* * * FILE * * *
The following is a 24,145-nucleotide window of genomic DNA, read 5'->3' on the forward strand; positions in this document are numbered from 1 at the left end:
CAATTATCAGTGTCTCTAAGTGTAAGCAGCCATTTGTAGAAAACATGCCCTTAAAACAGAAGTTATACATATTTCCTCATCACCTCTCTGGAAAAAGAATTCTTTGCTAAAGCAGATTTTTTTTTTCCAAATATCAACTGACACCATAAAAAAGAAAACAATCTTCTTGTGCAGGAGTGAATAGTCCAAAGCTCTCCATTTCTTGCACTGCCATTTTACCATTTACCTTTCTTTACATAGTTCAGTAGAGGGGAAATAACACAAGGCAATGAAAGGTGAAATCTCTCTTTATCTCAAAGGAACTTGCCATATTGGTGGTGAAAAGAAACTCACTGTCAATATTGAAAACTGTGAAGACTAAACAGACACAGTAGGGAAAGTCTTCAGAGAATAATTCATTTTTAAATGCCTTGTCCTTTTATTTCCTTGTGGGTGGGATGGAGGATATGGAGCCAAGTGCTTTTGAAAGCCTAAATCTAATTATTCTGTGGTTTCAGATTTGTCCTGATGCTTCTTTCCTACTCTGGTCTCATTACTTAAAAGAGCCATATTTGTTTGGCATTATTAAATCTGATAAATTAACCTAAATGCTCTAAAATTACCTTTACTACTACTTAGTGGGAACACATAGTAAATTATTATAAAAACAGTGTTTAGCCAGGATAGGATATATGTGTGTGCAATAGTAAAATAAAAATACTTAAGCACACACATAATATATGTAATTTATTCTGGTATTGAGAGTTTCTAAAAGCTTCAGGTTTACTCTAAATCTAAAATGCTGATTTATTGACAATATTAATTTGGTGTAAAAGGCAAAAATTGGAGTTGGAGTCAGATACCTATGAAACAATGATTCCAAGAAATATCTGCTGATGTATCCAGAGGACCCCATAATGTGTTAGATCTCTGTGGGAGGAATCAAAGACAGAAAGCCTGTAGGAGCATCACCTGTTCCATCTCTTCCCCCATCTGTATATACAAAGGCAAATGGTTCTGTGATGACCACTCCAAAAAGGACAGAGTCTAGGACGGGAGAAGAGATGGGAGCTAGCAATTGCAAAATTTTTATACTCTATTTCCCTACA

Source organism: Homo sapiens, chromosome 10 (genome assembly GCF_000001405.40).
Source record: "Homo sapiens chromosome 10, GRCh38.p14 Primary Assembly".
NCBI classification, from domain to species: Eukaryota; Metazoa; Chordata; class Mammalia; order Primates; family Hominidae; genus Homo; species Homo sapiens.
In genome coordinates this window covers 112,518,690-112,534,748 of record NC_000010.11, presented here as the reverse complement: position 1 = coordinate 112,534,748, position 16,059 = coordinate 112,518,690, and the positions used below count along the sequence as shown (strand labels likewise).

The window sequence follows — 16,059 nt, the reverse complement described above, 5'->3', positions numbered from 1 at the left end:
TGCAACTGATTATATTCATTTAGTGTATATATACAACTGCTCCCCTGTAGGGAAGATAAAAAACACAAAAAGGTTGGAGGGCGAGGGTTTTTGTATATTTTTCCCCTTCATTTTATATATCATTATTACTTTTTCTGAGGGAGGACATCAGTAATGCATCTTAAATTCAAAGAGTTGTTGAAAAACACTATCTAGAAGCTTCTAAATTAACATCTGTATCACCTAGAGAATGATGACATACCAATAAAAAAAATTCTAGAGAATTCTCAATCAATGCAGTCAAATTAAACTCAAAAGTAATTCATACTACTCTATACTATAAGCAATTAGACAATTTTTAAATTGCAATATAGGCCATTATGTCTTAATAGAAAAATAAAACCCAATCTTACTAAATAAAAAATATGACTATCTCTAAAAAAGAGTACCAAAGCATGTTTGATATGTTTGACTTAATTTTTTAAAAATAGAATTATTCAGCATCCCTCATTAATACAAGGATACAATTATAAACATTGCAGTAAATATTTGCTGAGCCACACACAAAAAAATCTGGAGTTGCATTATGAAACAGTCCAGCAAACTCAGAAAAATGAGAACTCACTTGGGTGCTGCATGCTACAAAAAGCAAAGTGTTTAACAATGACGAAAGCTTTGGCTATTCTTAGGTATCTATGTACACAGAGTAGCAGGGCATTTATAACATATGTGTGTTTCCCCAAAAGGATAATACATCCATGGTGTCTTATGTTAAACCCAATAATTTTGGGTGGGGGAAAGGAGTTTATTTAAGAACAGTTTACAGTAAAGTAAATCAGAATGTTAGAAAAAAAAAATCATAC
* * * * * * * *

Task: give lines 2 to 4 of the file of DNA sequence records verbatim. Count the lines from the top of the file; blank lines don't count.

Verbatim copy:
CAATTATCAGTGTCTCTAAGTGTAAGCAGCCATTTGTAGAAAACATGCCCTTAAAACAGAAGTTATACATATTTCCTCATCACCTCTCTGGAAAAAGAATTCTTTGCTAAAGCAGATTTTTTTTTTCCAAATATCAACTGACACCATAAAAAAGAAAACAATCTTCTTGTGCAGGAGTGAATAGTCCAAAGCTCTCCATTTCTTGCACTGCCATTTTACCATTTACCTTTCTTTACATAGTTCAGTAGAGGGGAAATAACACAAGGCAATGAAAGGTGAAATCTCTCTTTATCTCAAAGGAACTTGCCATATTGGTGGTGAAAAGAAACTCACTGTCAATATTGAAAACTGTGAAGACTAAACAGACACAGTAGGGAAAGTCTTCAGAGAATAATTCATTTTTAAATGCCTTGTCCTTTTATTTCCTTGTGGGTGGGATGGAGGATATGGAGCCAAGTGCTTTTGAAAGCCTAAATCTAATTATTCTGTGGTTTCAGATTTGTCCTGATGCTTCTTTCCTACTCTGGTCTCATTACTTAAAAGAGCCATATTTGTTTGGCATTATTAAATCTGATAAATTAACCTAAATGCTCTAAAATTACCTTTACTACTACTTAGTGGGAACACATAGTAAATTATTATAAAAACAGTGTTTAGCCAGGATAGGATATATGTGTGTGCAATAGTAAAATAAAAATACTTAAGCACACACATAATATATGTAATTTATTCTGGTATTGAGAGTTTCTAAAAGCTTCAGGTTTACTCTAAATCTAAAATGCTGATTTATTGACAATATTAATTTGGTGTAAAAGGCAAAAATTGGAGTTGGAGTCAGATACCTATGAAACAATGATTCCAAGAAATATCTGCTGATGTATCCAGAGGACCCCATAATGTGTTAGATCTCTGTGGGAGGAATCAAAGACAGAAAGCCTGTAGGAGCATCACCTGTTCCATCTCTTCCCCCATCTGTATATACAAAGGCAAATGGTTCTGTGATGACCACTCCAAAAAGGACAGAGTCTAGGACGGGAGAAGAGATGGGAGCTAGCAATTGCAAAATTTTTATACTCTATTTCCCTACA

Source organism: Homo sapiens, chromosome 10 (genome assembly GCF_000001405.40).
Source record: "Homo sapiens chromosome 10, GRCh38.p14 Primary Assembly".